Catalyst called enzymes speed up the rates of reaction without the need for an increase in temperature.

Phosphatases: A group of enzymes catalyze the removal of phosphates groups from a range of molecules.

Energy: The capacity to do work e.g build a protein from a group of amino acids or pump sucrose across a cell membrane.

First law of thermodynamics: Energy can be transformed from one place to another, but it cannot be created or destroyed.

Second law of thermodynamics: The total disorder (entropy) of a system and its surroundings always increases.

It takes energy to maintain low entropy or the “orderness” of things.

Cells are always breaking down and new ones are always being created by the synthesis of a huge array of proteins, carbohydrates and lipid molecules.

Free energy: The portion of a system’s energy that is available to do work.

Spontaneous reactions:

1- Reactions tend to be spontaneous if the products have less potential energy than the reactants.

2- Reactions tend to be spontaneous when the products are less ordered than the reactants.

3- Change in free energy indicated whether a reaction is spontaneous. The free energy change as the system goes from initial to final states is the sum of the changes in the energy content and entropy.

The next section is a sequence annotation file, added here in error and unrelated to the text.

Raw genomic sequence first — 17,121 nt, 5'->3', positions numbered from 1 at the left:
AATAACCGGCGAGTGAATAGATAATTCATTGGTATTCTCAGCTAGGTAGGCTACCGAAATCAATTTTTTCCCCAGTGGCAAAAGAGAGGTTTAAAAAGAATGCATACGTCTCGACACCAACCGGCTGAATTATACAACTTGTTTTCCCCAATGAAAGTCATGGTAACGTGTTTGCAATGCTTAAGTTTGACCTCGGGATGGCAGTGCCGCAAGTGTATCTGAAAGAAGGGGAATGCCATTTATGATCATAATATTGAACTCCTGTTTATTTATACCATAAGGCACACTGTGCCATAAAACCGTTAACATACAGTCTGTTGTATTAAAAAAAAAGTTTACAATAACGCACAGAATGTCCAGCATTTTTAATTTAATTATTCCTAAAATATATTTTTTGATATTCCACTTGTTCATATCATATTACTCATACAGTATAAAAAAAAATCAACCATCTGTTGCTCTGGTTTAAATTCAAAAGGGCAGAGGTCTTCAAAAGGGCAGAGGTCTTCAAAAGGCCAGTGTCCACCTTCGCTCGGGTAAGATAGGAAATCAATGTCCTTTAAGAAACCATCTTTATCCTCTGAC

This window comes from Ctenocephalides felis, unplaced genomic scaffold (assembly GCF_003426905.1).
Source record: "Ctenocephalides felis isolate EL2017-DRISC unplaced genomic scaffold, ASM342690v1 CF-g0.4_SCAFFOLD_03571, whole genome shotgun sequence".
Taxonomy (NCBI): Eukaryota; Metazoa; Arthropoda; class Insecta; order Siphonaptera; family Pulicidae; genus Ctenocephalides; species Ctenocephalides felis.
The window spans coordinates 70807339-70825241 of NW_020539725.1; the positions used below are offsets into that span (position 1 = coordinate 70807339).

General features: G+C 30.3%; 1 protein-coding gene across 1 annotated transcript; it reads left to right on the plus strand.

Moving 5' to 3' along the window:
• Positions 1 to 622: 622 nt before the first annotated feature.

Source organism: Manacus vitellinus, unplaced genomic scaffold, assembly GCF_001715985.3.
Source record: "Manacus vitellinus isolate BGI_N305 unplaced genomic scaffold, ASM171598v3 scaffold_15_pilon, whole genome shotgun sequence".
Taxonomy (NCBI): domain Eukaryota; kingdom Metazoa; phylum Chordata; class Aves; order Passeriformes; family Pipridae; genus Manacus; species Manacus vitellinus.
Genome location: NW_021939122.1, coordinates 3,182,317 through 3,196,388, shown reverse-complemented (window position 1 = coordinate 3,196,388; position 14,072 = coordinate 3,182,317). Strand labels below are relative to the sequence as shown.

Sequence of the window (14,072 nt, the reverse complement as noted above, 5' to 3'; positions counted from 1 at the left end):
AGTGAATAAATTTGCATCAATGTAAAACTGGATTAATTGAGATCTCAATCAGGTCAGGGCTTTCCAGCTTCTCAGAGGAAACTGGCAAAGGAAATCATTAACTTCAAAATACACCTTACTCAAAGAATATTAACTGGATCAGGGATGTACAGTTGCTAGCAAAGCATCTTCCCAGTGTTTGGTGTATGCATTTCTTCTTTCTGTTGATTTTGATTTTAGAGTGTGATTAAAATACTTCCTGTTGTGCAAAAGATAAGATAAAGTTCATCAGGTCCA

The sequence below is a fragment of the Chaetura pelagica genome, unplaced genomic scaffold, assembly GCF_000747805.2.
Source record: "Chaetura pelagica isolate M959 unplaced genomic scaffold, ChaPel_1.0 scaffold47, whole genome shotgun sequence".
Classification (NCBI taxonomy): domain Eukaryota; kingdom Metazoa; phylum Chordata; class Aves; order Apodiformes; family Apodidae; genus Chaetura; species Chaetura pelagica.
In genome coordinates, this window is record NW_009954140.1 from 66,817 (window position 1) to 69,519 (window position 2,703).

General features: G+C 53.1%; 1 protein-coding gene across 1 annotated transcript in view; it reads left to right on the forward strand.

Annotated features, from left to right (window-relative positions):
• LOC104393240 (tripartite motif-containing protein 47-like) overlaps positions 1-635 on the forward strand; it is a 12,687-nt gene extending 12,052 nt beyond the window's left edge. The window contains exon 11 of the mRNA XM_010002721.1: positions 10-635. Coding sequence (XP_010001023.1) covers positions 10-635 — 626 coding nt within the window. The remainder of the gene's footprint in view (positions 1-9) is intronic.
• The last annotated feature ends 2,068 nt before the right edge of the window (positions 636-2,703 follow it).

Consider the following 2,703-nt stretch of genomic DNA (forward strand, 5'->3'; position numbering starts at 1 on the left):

Point of chemical equilibrium: a state in which reaction does not stop but rather a state in which the rate of the forward reaction equals the rate of the backward reactions.

The change in free energy of life is always negative as organisms constantly take in energy-rich molecules and use them to do work. Organisms reach equilibrium only when they die.

Exergonic reaction: A reaction that releases free energy. Products contain less free energy than the reactants

Endergonic reaction: The products contain more free energy than the reactants.The reactants involved in the reaction need to gain free energy from the surroundings to form products of the reaction. Catabolic pathway: Energy is released by the breakdown of complex molecules to simpler compounds e.g. cellular respiration

Anabolic pathway: Energy is consumed to build complex molecules from more simple ones. e.g. photosynthesis.

Cells supplies energy to drive endergonic reactions using ATP (adenosine triphosphate)

ATP contains free enegry from high energy phosphate bonds.